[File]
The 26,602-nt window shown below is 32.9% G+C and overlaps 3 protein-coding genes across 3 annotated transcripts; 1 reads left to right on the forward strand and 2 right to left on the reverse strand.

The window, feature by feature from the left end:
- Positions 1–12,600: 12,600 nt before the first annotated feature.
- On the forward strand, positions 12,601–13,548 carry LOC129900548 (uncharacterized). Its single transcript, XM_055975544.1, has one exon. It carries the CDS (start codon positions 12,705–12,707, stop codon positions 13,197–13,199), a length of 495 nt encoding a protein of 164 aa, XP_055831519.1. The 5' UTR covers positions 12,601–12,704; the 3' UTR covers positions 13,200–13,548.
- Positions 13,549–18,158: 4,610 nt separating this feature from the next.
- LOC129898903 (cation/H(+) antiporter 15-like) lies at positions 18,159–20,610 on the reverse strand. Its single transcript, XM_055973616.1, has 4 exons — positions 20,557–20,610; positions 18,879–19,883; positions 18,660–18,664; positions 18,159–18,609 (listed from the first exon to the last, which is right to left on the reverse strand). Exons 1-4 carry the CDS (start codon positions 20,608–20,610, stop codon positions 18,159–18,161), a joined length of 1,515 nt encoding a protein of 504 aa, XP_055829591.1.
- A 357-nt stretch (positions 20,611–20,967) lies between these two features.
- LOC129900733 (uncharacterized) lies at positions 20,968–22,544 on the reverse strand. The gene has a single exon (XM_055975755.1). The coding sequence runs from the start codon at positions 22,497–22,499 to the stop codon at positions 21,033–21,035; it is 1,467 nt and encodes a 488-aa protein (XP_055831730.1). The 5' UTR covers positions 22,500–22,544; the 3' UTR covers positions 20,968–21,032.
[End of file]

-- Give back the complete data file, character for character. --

The 26,602-nt window shown below is 32.9% G+C and overlaps 3 protein-coding genes across 3 annotated transcripts; 1 reads left to right on the forward strand and 2 right to left on the reverse strand.

The window, feature by feature from the left end:
- Positions 1–12,600: 12,600 nt before the first annotated feature.
- On the forward strand, positions 12,601–13,548 carry LOC129900548 (uncharacterized). Its single transcript, XM_055975544.1, has one exon. It carries the CDS (start codon positions 12,705–12,707, stop codon positions 13,197–13,199), a length of 495 nt encoding a protein of 164 aa, XP_055831519.1. The 5' UTR covers positions 12,601–12,704; the 3' UTR covers positions 13,200–13,548.
- Positions 13,549–18,158: 4,610 nt separating this feature from the next.
- LOC129898903 (cation/H(+) antiporter 15-like) lies at positions 18,159–20,610 on the reverse strand. Its single transcript, XM_055973616.1, has 4 exons — positions 20,557–20,610; positions 18,879–19,883; positions 18,660–18,664; positions 18,159–18,609 (listed from the first exon to the last, which is right to left on the reverse strand). Exons 1-4 carry the CDS (start codon positions 20,608–20,610, stop codon positions 18,159–18,161), a joined length of 1,515 nt encoding a protein of 504 aa, XP_055829591.1.
- A 357-nt stretch (positions 20,611–20,967) lies between these two features.
- LOC129900733 (uncharacterized) lies at positions 20,968–22,544 on the reverse strand. The gene has a single exon (XM_055975755.1). The coding sequence runs from the start codon at positions 22,497–22,499 to the stop codon at positions 21,033–21,035; it is 1,467 nt and encodes a 488-aa protein (XP_055831730.1). The 5' UTR covers positions 22,500–22,544; the 3' UTR covers positions 20,968–21,032.